by Tony Rickard on September 17th, 2010
If you ever envy motoring journalists who get to drive exotic machinery before it becomes available to the wealthy businessman and footballers (let alone the fact that most of us won’t ever get to drive them), then at least we can console ourselves with the knowledge that a virtual Grand Prix car costs the same as a virtual VW Jetta!
Of course if you are an inRacingNews journalist then you just might get to drive the upcoming Williams FW31 before it is made available to the membership. Feeling envious? You should!
Mind you, the car isn’t quite finished. The engineers are completing tweaks to various components including wiring up those little dials on the steering wheel to actually work. The wheel-modders are going to have a field day when this thing is launched and I can’t wait to see what they come up with.
I was always a fan of modern GP sims, right up until Grand Prix Legends was launched (which I thought was an odd choice of era until I drove it). Since then modern GP sims have never really excited me. I have always felt more involved with the low grip, non-aero cars in simulations as the driver involvement can be simulated but the sensations of sheer speed and high grip are harder to convey. Even the good simulators have felt a bit “arcadey,” as if things have simply been speeded up.
So one question when I fired up the Williams for the first time was whether it would just feel like it was in time-acceleration mode. I didn’t get to answer that question at first because what you initially notice is the sound. It’s the best yet in iRacing. Internally it sounds great; externally it manages to almost convey that first time you hear a Grand Prix car in the flesh. I say ‘almost’ because nothing quite prepares you for the sheer brutality of a GP car on full chat, but this is much - make that much – closer than TV.
Select first, give it some throttle and that brutality extends to driving this car for the first time. It isn’t necessarily the speed at leaving pit lane, nor the wheel spin that impresses as much as how it conveys getting all the power through the drive train to the rear tyres. I found myself gingerly pressing the throttle as I tried to identify just how much the back-end could take. But it feels controllable and you can instantly relate to those on-board shots where the drivers are feeling for the traction on corner exit and the revs rise and fall. You certainly need to be quick to deal with it but there isn’t the instant spin switch – the driver remains involved.
Of course cornering speeds are higher than anything else in iRacing and yes, you need to be precise, but it feels very involving. The car may twitch as it loses grip at one end, but with quick correction it’s brought back in line – very much what we see in real Grands Prix. These little errors lose fractions of time and the driver is being made to work, but it never feels impossible.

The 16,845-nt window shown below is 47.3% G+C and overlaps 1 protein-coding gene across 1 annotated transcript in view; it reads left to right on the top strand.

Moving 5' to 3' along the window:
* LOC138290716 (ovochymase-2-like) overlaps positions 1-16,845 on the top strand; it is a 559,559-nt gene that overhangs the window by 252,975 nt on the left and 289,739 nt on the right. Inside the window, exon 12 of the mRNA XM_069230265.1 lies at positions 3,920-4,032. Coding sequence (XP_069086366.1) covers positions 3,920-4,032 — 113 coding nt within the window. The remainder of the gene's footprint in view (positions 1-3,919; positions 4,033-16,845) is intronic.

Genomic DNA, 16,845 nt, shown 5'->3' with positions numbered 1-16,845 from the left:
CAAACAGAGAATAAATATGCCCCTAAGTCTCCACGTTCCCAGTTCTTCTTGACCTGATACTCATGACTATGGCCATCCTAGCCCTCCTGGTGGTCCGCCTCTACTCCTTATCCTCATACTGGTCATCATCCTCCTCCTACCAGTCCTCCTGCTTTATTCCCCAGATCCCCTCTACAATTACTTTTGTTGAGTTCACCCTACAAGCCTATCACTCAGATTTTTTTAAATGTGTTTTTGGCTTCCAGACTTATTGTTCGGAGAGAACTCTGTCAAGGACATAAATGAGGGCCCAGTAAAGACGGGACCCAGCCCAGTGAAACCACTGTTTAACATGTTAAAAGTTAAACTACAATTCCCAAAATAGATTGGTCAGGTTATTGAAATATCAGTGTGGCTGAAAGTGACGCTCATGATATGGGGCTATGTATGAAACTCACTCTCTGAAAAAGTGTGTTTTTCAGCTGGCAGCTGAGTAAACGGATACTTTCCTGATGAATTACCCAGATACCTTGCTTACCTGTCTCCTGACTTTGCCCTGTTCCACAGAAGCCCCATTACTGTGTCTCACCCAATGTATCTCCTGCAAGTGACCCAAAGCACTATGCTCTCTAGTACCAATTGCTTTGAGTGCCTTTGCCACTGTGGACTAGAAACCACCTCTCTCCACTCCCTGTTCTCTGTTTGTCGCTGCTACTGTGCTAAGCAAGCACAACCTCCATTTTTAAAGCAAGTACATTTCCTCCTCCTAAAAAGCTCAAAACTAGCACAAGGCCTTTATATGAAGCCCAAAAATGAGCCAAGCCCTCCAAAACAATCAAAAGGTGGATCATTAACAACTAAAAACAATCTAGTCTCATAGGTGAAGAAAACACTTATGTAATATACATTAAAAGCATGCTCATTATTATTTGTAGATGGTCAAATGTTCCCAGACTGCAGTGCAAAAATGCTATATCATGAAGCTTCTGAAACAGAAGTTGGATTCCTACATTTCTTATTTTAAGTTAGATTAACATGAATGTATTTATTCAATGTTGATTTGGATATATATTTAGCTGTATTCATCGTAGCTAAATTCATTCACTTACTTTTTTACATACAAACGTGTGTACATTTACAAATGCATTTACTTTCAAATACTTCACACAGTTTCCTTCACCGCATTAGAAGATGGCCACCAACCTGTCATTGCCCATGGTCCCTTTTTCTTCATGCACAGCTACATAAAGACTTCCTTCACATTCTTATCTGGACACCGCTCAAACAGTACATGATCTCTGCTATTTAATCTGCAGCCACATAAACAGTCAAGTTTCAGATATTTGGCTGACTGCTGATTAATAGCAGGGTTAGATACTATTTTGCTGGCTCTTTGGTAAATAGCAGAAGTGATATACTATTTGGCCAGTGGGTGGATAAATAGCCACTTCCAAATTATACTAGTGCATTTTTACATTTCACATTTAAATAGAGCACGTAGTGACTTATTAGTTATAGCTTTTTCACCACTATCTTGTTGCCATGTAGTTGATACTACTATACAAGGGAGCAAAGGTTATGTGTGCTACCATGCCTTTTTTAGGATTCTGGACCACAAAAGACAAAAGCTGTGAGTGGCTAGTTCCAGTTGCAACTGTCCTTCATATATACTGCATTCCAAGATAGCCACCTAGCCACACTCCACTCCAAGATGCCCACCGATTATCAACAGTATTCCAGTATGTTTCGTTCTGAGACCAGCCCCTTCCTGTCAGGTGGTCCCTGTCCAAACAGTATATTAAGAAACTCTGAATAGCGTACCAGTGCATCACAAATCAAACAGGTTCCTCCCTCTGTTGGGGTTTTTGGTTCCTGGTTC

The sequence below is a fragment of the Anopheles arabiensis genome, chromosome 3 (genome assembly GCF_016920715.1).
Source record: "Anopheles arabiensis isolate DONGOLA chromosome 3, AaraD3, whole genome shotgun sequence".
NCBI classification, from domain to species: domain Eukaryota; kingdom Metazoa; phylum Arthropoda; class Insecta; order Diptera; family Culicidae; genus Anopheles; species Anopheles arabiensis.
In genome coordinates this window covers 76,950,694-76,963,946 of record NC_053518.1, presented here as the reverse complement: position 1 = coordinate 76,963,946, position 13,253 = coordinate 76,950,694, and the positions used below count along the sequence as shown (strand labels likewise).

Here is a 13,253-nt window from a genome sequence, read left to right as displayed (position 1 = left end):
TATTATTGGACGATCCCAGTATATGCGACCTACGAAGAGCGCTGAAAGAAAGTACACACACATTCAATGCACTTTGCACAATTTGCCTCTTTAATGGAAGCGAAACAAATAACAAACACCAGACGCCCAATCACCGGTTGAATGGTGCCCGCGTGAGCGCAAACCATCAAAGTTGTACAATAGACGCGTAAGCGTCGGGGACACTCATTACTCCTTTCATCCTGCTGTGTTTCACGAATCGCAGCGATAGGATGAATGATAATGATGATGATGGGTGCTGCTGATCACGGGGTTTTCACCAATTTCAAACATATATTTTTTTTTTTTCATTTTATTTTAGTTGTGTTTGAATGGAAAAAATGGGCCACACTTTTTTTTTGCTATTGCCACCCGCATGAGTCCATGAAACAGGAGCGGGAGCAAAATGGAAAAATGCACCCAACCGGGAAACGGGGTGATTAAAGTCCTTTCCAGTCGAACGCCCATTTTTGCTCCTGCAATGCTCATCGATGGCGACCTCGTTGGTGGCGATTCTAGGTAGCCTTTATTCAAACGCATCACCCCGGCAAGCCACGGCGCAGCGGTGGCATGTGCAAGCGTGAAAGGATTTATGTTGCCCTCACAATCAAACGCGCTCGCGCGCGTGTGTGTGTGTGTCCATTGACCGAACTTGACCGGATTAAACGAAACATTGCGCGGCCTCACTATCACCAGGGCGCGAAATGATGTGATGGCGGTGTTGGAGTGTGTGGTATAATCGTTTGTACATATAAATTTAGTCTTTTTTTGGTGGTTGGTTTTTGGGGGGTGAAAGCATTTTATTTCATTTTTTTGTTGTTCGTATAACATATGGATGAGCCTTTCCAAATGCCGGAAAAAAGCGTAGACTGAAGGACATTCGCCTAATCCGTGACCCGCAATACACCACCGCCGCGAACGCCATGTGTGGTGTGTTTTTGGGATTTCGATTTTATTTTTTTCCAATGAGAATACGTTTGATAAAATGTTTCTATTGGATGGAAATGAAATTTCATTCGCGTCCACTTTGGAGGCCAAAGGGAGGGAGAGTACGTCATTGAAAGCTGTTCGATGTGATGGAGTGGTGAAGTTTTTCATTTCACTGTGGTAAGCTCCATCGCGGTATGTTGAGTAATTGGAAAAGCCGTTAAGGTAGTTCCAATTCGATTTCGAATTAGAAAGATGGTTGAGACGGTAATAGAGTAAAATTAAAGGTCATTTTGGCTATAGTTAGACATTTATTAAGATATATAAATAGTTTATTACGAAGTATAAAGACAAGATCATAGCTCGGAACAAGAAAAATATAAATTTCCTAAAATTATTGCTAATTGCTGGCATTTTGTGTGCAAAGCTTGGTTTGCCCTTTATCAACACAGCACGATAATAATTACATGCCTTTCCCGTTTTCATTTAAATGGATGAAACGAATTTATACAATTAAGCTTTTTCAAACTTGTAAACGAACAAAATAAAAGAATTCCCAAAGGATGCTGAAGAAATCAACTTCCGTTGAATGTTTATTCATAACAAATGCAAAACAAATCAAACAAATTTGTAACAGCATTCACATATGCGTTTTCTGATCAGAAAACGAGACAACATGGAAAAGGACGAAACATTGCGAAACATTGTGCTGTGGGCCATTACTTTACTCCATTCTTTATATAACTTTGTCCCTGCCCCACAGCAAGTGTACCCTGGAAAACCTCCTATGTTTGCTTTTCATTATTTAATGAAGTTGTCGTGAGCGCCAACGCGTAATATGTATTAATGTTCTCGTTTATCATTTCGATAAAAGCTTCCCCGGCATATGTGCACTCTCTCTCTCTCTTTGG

This is what I love about this car. I am not the fastest driver, especially when it comes to the top-flight, high downforce machines. Yet I feel like I have worked hard driving the Williams on the edge of my ability. With every other modern GP sim since Grand Prix Legends I have felt like I have just been memorizing points on the track to brake, turn in, accelerate, track out; which of course we do in every sim and every car. But the iRacing Williams FW31 adds a new level of fidelity to driving a Grand Prix car in a simulation and manages to convey the sensations of raw power above and beyond simply driving very fast.
Like a kid in a sweet shop I have driven at Silverstone, Virgina International Raceway and Road Atlanta. I even tried Summit Point to compare with a certain Ferrari test track, dipping into the 54s and it was an awesome experience. The feedback when a wheel locks under braking or loses traction under acceleration feels instantaneous and there is a true feeling of man and machine in harmony – even if my harmony is two seconds slower than the next man!
This kind of reminds me of Grand Prix Legends for the opposite reasons. I had little interest in ‘60s Grand Prix racing and yearned for a modern GP title instead. Of course I was hooked when I drove GPL. Since then, modern Grand Prix has done little for me in racing simulations, so the thought of an iRacing GP car wasn’t a great deal for me personally. However, I may be hooked again!
The one plea I would make to iRacing is that ten years ago most Grand Prix Legends races ran at Class D or C race distances and the setup garage was relatively simple compared to that of a modern day Grand Prix car. Making Grand Prix available for the masses is something we can do in sim racing, so a short, fixed setup series to complement the top flight GP series would be fantastic.
GP is back!